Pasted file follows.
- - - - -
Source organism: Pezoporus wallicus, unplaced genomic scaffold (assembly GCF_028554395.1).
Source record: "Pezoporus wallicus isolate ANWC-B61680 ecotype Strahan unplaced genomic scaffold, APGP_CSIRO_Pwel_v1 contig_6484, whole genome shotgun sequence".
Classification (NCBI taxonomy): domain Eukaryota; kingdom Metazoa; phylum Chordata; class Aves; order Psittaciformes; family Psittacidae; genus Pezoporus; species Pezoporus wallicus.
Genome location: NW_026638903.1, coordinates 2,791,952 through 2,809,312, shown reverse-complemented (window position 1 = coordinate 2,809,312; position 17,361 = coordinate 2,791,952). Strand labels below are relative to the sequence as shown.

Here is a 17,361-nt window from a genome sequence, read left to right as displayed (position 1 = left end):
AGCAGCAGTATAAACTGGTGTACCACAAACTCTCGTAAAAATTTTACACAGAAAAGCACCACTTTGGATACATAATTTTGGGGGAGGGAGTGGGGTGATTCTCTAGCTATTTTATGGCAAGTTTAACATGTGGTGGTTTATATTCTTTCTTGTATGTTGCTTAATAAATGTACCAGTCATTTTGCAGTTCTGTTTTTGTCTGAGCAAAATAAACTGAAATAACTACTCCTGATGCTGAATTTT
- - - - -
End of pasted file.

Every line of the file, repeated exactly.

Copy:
Source organism: Pezoporus wallicus, unplaced genomic scaffold (assembly GCF_028554395.1).
Source record: "Pezoporus wallicus isolate ANWC-B61680 ecotype Strahan unplaced genomic scaffold, APGP_CSIRO_Pwel_v1 contig_6484, whole genome shotgun sequence".
Classification (NCBI taxonomy): domain Eukaryota; kingdom Metazoa; phylum Chordata; class Aves; order Psittaciformes; family Psittacidae; genus Pezoporus; species Pezoporus wallicus.
Genome location: NW_026638903.1, coordinates 2,791,952 through 2,809,312, shown reverse-complemented (window position 1 = coordinate 2,809,312; position 17,361 = coordinate 2,791,952). Strand labels below are relative to the sequence as shown.

Here is a 17,361-nt window from a genome sequence, read left to right as displayed (position 1 = left end):
AGCAGCAGTATAAACTGGTGTACCACAAACTCTCGTAAAAATTTTACACAGAAAAGCACCACTTTGGATACATAATTTTGGGGGAGGGAGTGGGGTGATTCTCTAGCTATTTTATGGCAAGTTTAACATGTGGTGGTTTATATTCTTTCTTGTATGTTGCTTAATAAATGTACCAGTCATTTTGCAGTTCTGTTTTTGTCTGAGCAAAATAAACTGAAATAACTACTCCTGATGCTGAATTTT